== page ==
And doesn’t that just fit well with my overall mission of writing books that inspire people to expand their opportunities to heighten their existence.
It’s always tough writing about grief. Still, I wanted to let you know how sad I’m feeling in sharing news about my sensational Border Collie/Husky rescue pup Molly. If you are a dog owner, you’ll know how our pets become family members and how tough it is to see them suffer.
Molly had been fighting pancreatitis. She had started responding to the meds the vet had her on. But then things started to deteriorate. Molly went into “severe cardiac arrest” and began bleeding from the nose and mouth with very labored breathing. By the time we were able to get her to the vet, Dr. Jennifer Sullivan – a terrific vet who has looked after both Molly and my other pup Macy (also a rescue dog, part Lab/part Shepherd) – explained that Molly had become comatose and would not be able to respond. “At best, she might languish through a couple of days but with tubes down her throat and no quality of life at all.” I asked her recommendation: “Peter, It’s time to let her go”. And so I gave permission to euthanize poor Molly.
She was cremated and the other day we spread her ashes at the wonderful off-leash park she loved so much in the town where I live.
Molly turned 14 last month which is a great run for a dog. She had a wonderful life and as much as I’ll miss her terribly, I would not want her to suffer.
Now, Macy will get undivided love!
I listen to documentary producer Michael Moore’s podcast when time allows and recently he stated he’s worried about how the U.S. is being viewed elsewhere. Well Mike, you are right to fret. Take me and many other Canadians I chat with for example. I used to be a big fan of our neighbour to the south. Your industriousness, inventiveness, creativity, might and power were awesome. But my feeling of reverence and respect has been replaced by bewilderment. I can no longer sit back and gape with awe at a country that elected a lying, misogynist cretin like Donald Trump as your president. I cannot accept that too many of your citizens are QAnon believers, buying into the theory about Trump waging a secret war against elite Satan-worshipping paedophiles in government, business and the media, and that Hillary Clinton will be arrested and executed. I am saddened that your Republican party members continue to support Trump and do everything they can to suppress voter rights so they can re-gain power (do they not care about the country and its citizens at all, just themselves?). I am exasperated by a country that has developed amazing vaccines yet is nearing one million dead citizens because people don’t get vaccinated (BTW, these same anti-vaxers who profess distrust of medics and scientists are only too happy to fill up hospital beds when they get sick!) I am offended by one of the Fox “reporters” who actually compared Dr. Anthony Fauci to Josef Mengele, the Nazi who performed audacious medical experiments on hapless Jewish prisoners. I am disgusted that a gun lobby group openly supports access to military weapons that kill people and claims that citizen rights are under attack. I am dispirited that Democrats fail to recognize that those two lowlifes Manchin and Sinema are either Republicans or being paid off by that party to ensure President Biden’s efforts fail (you can’t “bargain” with them when their agenda is so obviously totally against yours).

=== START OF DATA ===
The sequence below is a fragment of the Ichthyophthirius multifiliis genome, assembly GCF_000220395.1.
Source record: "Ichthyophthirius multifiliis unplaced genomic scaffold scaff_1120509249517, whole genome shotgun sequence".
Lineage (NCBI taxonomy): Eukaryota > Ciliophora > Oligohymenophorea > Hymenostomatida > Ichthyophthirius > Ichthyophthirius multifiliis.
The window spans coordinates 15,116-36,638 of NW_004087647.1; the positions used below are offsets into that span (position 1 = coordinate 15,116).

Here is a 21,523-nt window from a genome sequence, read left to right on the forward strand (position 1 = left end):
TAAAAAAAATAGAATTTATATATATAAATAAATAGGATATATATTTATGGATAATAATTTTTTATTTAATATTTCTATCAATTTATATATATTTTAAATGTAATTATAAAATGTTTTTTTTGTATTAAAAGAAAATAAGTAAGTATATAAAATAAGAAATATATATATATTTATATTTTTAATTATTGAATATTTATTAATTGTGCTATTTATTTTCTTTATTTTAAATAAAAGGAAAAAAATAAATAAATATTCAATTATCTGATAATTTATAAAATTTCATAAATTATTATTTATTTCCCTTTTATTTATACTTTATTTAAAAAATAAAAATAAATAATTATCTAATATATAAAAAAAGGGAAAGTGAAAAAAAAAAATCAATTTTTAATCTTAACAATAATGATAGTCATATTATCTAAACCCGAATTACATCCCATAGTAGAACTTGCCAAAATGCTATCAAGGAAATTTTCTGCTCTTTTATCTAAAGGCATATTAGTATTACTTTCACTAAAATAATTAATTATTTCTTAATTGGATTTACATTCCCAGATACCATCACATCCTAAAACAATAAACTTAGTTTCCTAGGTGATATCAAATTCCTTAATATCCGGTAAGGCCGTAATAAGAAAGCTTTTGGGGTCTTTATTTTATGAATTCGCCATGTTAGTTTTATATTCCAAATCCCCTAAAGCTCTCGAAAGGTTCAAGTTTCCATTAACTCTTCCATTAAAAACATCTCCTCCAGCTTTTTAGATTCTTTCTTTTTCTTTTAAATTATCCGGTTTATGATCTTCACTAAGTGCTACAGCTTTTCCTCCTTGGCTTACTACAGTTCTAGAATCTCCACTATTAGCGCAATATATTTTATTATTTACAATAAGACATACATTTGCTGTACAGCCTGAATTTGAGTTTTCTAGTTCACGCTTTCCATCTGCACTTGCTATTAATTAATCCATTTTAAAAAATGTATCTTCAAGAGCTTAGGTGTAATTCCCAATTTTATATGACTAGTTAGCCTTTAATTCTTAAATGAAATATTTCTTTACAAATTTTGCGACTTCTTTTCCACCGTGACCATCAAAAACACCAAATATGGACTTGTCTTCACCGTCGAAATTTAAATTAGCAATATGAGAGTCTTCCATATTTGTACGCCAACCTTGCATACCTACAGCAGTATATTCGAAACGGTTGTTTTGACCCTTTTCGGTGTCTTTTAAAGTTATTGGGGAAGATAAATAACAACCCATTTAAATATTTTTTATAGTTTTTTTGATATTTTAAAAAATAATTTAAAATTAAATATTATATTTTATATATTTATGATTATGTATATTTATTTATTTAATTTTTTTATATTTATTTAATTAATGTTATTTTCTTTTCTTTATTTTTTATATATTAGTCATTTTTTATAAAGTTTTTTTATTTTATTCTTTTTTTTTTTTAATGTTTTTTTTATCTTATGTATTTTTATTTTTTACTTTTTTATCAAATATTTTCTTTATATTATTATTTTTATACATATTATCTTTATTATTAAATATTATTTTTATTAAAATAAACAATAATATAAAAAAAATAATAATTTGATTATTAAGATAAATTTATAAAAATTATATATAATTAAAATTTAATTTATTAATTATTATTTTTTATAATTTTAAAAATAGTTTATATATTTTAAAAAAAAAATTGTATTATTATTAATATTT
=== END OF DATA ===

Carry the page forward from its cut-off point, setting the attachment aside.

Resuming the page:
I could go on but won’t: it’s just too depressing. That great country I once revered is sinking faster than the Titanic, and it’s not pleasant to watch.
So yes Mike, your country has lost the lustre it once had.
So very sad.
I was going through some files recently and came across some writing I did a while back for a local magazine. It was a series of columns under the theme, “When Was The Last Time…” Thought I’d share one with you.
WHEN WAS THE LAST TIME YOU EXPERIENCED THE KISS OF DEATH?
Don’t you find word association beguiling?
I was in the midst of a friendly debate about lawyers when I found myself uttering “That’ll be the kiss of death!” And quicker than greased lightning, I was mentally transported to years before and thousands of miles away.
It was on the west coast where I had traveled to attempt a farewell to Aunt Pat. She was losing ground to the curse of cancer and we'd been warned the chance to bid adieu was now or never. Pat and I had been close so I lost no time.
She was the wife of Uncle Dave, my Dad’s youngest brother. Contrasting his role as a somewhat diffident consort, she was multi-dimensional, a wonderfully red-headed eccentric lady, outspoken yet never out of opinions. Shocking the peace with a vibrant, horsy laugh (Phyllis Diller if you kept your eyes shut), Pat was a beaut. Yet she had about her a duality, being at once a loyal friend to the chosen she deemed “authentic”, but an impatient nemesis to those who didn’t. She could smell a phony a country mile away.
That Aunt Pat believed she was a white witch was merely accepted as par for the course.]
Two memories of her abide. The first was overhearing her on the phone ordering “chicken fronts” from the butcher. “Imagine what he'd think if I said 'breasts' in public, dear? It's hardly becoming of a lady,” she explained earnestly in answer to my query. And she certainly was a lady. The butcher knew that. We all knew that.
The second, more stirring reminiscence resulted from our last encounter.